The deal also includes smaller publications like The Banker and Investment Chronicle, but does not include The Economist Group, publisher of the magazine of the same name, in which Pearson owns a 50% stake.
The FT began publishing in 1888 and was acquired by Pearson in 1957. The latest sale took many media industry watchers by surprise, as Nikkei’s last-minute offer sidelined German publisher Axel Springer, widely viewed as the likely buyer recently.
Nikkei is the publisher of The Nikkei, Japan’s biggest business newspaper, with a subscriber base of over 3.1 million.
According to the FT, both Nikkei and Axel Springer both want to increase their presence in English-language markets. Axel Springer had been in talks with Pearson for over a year, but their bid was upended by Nikkei’s unexpected entry five weeks ago and negotiations continued almost literally to the last minute, with the German publisher finding out its bid was rejected only fifteen minutes before Pearson announced the sale to Nikkei.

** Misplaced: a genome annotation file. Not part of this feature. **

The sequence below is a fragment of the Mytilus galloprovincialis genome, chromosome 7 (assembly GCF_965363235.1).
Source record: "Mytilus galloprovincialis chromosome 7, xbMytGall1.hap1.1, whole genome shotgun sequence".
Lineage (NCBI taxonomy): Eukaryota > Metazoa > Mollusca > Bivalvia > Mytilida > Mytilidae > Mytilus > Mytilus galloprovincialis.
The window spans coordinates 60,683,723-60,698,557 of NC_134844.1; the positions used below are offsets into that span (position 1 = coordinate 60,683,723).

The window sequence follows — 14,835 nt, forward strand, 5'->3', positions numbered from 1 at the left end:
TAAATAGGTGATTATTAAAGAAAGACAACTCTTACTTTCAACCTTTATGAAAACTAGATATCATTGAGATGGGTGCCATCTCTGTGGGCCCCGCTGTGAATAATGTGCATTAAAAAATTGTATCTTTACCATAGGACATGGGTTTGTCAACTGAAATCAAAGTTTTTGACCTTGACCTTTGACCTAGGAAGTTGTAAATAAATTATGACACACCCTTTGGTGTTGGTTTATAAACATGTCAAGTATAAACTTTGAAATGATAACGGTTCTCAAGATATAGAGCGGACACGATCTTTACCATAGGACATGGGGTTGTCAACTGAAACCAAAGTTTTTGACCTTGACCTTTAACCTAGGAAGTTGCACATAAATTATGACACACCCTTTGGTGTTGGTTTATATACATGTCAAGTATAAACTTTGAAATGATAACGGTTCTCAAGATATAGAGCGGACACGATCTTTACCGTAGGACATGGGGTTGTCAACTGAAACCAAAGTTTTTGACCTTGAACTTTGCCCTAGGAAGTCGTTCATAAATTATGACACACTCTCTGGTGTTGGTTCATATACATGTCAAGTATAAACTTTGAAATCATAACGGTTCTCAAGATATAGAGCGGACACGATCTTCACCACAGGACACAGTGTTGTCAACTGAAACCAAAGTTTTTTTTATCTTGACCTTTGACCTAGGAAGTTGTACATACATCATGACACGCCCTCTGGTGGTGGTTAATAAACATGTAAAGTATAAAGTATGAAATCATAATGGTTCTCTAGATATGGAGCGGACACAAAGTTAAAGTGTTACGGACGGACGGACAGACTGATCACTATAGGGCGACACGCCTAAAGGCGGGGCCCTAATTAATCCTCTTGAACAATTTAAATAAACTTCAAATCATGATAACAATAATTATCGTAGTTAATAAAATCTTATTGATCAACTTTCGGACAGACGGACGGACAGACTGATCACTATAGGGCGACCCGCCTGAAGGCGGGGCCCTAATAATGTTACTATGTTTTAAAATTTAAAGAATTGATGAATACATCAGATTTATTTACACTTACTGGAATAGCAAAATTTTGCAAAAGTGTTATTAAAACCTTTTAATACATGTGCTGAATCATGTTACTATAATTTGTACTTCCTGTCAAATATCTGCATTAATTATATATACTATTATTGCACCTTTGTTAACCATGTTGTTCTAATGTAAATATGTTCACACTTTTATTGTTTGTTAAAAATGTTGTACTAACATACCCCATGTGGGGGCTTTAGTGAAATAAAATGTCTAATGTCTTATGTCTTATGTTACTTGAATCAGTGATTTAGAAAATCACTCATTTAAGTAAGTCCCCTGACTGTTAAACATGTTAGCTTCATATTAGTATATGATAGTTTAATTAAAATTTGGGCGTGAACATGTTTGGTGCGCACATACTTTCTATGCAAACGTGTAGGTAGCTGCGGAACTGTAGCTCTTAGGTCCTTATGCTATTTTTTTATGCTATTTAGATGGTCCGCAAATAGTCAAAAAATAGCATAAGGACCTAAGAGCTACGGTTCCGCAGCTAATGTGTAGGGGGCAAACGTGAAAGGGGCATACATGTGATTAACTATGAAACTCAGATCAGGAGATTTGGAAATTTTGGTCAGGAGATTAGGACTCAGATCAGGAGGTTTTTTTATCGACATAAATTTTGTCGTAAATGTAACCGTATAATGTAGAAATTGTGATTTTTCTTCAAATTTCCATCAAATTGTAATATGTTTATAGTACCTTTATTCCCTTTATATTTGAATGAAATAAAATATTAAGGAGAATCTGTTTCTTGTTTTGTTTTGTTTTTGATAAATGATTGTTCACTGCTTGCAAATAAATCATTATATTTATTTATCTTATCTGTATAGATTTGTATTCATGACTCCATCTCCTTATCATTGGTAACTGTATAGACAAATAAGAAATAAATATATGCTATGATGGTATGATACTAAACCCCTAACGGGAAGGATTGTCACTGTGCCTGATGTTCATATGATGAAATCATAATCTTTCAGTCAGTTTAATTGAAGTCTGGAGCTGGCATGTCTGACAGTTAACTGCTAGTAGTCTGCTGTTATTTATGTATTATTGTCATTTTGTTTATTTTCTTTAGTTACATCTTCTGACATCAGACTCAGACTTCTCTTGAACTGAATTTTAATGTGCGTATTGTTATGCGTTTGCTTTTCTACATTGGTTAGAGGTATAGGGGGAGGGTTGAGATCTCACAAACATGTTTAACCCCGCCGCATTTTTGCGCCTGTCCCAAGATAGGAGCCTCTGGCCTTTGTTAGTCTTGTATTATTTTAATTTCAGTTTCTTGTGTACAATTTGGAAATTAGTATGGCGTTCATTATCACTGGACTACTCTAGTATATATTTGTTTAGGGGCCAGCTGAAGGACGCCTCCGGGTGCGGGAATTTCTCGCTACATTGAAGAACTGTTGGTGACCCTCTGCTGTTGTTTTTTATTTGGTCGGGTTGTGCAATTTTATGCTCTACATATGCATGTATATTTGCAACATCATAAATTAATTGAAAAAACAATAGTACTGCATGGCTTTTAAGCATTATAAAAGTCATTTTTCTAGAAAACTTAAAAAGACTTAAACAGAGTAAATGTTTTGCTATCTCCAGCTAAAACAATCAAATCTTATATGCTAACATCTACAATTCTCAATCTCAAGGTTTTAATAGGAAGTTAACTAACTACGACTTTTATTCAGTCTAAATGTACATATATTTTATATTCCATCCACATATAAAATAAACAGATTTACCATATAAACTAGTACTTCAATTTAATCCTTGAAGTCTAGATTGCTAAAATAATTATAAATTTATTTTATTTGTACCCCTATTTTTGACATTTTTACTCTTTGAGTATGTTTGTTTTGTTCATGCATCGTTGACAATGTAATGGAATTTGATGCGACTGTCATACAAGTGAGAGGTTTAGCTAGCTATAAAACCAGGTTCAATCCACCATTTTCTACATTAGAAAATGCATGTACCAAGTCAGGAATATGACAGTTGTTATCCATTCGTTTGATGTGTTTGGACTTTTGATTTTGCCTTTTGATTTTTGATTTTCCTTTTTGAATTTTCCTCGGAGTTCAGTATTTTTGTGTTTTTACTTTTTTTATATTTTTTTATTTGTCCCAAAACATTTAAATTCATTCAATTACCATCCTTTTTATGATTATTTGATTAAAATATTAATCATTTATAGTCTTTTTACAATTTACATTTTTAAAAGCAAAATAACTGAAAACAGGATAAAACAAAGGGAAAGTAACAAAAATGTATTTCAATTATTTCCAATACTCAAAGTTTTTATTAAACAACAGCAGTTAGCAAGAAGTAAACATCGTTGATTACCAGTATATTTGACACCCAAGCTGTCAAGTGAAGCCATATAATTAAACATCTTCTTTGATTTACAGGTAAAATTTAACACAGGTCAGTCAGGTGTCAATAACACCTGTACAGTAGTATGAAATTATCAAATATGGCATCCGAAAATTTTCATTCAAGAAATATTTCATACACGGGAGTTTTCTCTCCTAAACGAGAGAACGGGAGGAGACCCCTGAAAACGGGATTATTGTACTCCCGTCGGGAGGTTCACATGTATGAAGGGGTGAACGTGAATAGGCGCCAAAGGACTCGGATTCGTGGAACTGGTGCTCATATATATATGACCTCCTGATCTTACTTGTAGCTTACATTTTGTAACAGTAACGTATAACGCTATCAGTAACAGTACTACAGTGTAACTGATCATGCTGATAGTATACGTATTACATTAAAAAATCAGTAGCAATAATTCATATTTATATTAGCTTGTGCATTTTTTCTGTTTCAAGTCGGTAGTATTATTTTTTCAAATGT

Known for its detailed business reporting, moderate political views and iconic salmon-colored print edition, FT has more recently distinguished itself as a trailblazer in online publishing strategies, and particularly in monetizing digital circulation to offset declines in print advertising revenues.
Last year, digital subscriptions made up 70% of FT’s total circulation of 720,000, and the newspaper recently moved to limit free access to its online product even more.
The deal will allow Pearson to focus on its education business, which already accounted for around three-quarters of the global information publisher’s global business. The Washington Post Company made a similar move in 2013 with the sale of its flagship newspaper to Amazon founder Jeff Bezos, allowing the rest of the company (renamed Graham Holdings) to focus on its Kaplan educational testing business, among other businesses.